• McCollum v. Board of Education (1948): The court ruled that the school’s provision of 30 or 45 minutes of voluntary, religious instruction was not allowed because the founders wanted children to learn Bible precepts, not a particular denomination. So the opinion distinguished between Biblical Christianity which was Constitutional and denominational Christianity which was not.
  • Engels v. Vitale (1962)The court disallowed the following, generic prayer to be said at the start of a school day: “Almighty God, we acknowledge our dependence upon Thee, and we beg Thy blessings upon us, our parents, our teachers and our country. Amen.” Since the prayer was non-sectarian, any religious activity was now seen as the establishment of a religion.
  • Abington v Schempp (1963): was joined by Murray v. Curl: This is the famous Madelyn Murray O’Hair case in which the the Court ruled that Bible reading in school violated the establishment clause. This is said to be the case that kicked God out of our schools.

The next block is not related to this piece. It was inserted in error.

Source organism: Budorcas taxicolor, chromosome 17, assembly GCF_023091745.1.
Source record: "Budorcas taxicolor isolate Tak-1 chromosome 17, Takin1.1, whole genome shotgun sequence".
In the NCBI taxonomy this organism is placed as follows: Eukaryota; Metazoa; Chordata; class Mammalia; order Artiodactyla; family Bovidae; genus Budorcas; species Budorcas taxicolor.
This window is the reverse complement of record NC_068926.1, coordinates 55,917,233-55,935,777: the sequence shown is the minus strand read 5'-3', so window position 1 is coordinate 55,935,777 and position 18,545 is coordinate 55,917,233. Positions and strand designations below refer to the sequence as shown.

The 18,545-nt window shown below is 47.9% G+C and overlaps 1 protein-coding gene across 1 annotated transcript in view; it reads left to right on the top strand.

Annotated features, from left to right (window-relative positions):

Several atheist plaintiffs and nine justices on the  Supreme Court had finally succeeded in breaking down the “wall of separation of church and state” and did it by using Jefferson’s phrase against us. Now, most Americans believe that the First Amendment of the Constitution is “separation of church and state” which means that God is not welcome in our schools or government. As a result, He’s not in our culture either.

Thomas Jefferson warned in his letter to Judge Spencer Roane, Nov, 1819:

If the judiciary is the last resort in relation to the other departments of the government, …then the Constitution, on this hypothesis, is a mere thing of wax in the hands of the judiciary, which they may twist and shape into any form they may please. It should be remembered, as an axiom of eternal truth in politics, that whatever power in any government is independent, is absolute also; in theory only, at first, while the spirit of the people is up, but in practice, as fast as that relaxes. Independence can be trusted nowhere but with the people in mass. They are inherently independent of all but moral law …